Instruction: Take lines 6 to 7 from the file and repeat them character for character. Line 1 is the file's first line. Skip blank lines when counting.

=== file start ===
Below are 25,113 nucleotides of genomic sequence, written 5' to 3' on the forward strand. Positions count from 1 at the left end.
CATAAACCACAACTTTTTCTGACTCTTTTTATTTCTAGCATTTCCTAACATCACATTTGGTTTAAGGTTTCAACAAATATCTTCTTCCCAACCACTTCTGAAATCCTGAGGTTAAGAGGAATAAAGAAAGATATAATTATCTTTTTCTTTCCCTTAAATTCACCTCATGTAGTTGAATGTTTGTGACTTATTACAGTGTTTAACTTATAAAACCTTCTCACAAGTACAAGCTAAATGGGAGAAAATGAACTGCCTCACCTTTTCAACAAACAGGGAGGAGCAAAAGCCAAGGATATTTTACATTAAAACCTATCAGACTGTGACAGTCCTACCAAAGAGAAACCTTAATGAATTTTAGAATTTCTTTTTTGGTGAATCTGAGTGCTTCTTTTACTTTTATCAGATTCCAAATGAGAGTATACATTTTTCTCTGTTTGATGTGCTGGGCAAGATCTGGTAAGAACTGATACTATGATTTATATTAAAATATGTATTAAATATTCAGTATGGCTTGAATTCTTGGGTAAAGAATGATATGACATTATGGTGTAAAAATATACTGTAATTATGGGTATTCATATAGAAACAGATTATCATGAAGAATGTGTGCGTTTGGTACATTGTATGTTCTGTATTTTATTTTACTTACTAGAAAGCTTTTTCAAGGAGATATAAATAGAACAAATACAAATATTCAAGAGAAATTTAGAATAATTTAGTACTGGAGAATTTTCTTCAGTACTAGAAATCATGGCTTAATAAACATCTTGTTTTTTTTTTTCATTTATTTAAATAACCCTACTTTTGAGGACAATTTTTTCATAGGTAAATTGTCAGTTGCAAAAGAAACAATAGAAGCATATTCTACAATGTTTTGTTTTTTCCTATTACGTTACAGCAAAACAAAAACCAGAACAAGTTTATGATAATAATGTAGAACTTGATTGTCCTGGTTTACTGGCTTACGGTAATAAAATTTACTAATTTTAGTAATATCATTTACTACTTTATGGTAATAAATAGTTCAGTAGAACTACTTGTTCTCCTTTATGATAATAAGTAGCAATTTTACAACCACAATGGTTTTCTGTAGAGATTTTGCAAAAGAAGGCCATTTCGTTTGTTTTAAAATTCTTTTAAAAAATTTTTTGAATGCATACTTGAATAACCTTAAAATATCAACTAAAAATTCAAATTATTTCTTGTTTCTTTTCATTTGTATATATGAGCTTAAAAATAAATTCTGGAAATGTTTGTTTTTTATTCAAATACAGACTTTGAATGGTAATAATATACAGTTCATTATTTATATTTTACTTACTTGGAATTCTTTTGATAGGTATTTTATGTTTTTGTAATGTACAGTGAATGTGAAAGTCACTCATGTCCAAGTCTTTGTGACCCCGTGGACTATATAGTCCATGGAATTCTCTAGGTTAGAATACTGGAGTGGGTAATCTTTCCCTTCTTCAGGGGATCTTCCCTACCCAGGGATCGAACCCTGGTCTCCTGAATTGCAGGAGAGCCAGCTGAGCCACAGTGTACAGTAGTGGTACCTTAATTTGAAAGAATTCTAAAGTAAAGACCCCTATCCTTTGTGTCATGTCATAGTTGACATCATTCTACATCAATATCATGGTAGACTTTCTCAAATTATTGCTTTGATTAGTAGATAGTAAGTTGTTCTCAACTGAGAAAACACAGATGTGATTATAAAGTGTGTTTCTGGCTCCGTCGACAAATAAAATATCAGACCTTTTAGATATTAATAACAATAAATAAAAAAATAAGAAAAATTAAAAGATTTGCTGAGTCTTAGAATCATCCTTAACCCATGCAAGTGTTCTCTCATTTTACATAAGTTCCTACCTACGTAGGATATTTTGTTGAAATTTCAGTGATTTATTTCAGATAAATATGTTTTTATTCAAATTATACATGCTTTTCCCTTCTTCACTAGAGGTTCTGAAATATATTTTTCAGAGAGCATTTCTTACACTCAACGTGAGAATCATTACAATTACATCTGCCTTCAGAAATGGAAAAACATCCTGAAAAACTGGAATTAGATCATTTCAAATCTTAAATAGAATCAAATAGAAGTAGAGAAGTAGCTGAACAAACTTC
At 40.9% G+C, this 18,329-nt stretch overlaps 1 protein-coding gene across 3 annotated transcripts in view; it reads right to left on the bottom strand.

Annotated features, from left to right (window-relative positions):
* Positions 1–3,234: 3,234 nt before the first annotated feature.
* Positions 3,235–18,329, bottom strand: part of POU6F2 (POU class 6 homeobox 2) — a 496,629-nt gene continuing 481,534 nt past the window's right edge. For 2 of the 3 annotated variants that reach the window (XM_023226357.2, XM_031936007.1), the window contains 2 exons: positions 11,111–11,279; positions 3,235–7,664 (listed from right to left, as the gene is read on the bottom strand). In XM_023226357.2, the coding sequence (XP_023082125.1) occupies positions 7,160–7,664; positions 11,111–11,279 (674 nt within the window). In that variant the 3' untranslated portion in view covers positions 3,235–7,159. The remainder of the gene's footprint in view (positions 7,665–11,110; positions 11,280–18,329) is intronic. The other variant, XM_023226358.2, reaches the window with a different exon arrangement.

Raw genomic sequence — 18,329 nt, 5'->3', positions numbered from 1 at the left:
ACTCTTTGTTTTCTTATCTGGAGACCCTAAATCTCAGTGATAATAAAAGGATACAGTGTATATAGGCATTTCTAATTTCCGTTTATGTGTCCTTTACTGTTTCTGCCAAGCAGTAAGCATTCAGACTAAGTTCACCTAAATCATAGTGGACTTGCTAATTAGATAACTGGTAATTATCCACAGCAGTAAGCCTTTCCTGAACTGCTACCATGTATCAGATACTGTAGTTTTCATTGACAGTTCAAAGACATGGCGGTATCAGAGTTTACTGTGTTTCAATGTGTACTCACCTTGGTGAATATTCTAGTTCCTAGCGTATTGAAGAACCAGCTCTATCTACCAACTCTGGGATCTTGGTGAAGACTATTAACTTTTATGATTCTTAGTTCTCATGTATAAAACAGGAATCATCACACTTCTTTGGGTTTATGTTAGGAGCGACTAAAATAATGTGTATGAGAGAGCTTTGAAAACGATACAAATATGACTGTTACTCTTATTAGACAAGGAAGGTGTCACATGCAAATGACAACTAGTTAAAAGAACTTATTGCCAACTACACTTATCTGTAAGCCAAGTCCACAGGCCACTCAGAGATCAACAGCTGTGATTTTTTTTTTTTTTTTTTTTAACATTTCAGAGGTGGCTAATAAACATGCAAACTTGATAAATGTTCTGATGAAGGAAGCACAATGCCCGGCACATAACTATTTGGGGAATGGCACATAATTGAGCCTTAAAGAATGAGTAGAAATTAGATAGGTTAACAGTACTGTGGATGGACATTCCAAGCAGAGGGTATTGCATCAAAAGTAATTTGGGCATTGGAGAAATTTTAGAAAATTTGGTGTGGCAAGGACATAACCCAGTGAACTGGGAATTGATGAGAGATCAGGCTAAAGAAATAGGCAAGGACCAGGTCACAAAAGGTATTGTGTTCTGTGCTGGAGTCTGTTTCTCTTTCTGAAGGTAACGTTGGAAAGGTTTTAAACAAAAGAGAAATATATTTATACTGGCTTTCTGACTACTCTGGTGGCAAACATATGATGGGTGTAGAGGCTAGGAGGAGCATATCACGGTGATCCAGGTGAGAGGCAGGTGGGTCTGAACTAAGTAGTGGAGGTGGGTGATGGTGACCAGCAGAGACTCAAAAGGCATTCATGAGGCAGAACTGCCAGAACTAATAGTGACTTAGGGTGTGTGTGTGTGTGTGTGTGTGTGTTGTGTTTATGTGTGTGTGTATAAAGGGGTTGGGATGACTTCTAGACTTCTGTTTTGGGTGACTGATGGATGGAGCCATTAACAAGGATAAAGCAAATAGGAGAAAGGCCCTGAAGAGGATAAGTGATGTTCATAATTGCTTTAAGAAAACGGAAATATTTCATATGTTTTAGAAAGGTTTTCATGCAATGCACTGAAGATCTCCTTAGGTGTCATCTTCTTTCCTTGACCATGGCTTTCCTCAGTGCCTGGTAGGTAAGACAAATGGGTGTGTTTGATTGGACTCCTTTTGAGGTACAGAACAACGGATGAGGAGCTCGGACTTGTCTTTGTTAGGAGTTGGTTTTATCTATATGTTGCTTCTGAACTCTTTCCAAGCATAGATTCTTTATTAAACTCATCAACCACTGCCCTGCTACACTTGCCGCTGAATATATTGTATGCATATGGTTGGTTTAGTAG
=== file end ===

* Positions 3,235–18,329, bottom strand: part of POU6F2 (POU class 6 homeobox 2) — a 496,629-nt gene continuing 481,534 nt past the window's right edge. For 2 of the 3 annotated variants that reach the window (XM_023226357.2, XM_031936007.1), the window contains 2 exons: positions 11,111–11,279; positions 3,235–7,664 (listed from right to left, as the gene is read on the bottom strand). In XM_023226357.2, the coding sequence (XP_023082125.1) occupies positions 7,160–7,664; positions 11,111–11,279 (674 nt within the window). In that variant the 3' untranslated portion in view covers positions 3,235–7,159. The remainder of the gene's footprint in view (positions 7,665–11,110; positions 11,280–18,329) is intronic. The other variant, XM_023226358.2, reaches the window with a different exon arrangement.

Raw genomic sequence — 18,329 nt, 5'->3', positions numbered from 1 at the left: